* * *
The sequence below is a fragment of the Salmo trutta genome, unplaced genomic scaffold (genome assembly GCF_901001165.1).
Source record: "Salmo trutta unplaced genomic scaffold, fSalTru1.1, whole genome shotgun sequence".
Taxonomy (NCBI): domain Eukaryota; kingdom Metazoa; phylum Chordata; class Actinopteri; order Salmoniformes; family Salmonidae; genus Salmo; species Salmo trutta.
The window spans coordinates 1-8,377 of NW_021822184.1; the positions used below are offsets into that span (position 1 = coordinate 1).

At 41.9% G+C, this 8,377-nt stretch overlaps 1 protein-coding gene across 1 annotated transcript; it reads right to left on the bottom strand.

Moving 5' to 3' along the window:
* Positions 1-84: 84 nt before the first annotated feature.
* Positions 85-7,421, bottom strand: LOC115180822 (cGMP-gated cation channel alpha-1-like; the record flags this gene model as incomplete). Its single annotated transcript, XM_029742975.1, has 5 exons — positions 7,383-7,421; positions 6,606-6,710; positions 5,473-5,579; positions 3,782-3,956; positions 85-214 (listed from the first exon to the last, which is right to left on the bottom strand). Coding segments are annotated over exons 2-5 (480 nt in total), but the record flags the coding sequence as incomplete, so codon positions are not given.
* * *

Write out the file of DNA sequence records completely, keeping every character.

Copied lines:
The sequence below is a fragment of the Salmo trutta genome, unplaced genomic scaffold (genome assembly GCF_901001165.1).
Source record: "Salmo trutta unplaced genomic scaffold, fSalTru1.1, whole genome shotgun sequence".
Taxonomy (NCBI): domain Eukaryota; kingdom Metazoa; phylum Chordata; class Actinopteri; order Salmoniformes; family Salmonidae; genus Salmo; species Salmo trutta.
The window spans coordinates 1-8,377 of NW_021822184.1; the positions used below are offsets into that span (position 1 = coordinate 1).

At 41.9% G+C, this 8,377-nt stretch overlaps 1 protein-coding gene across 1 annotated transcript; it reads right to left on the bottom strand.

Moving 5' to 3' along the window:
* Positions 1-84: 84 nt before the first annotated feature.
* Positions 85-7,421, bottom strand: LOC115180822 (cGMP-gated cation channel alpha-1-like; the record flags this gene model as incomplete). Its single annotated transcript, XM_029742975.1, has 5 exons — positions 7,383-7,421; positions 6,606-6,710; positions 5,473-5,579; positions 3,782-3,956; positions 85-214 (listed from the first exon to the last, which is right to left on the bottom strand). Coding segments are annotated over exons 2-5 (480 nt in total), but the record flags the coding sequence as incomplete, so codon positions are not given.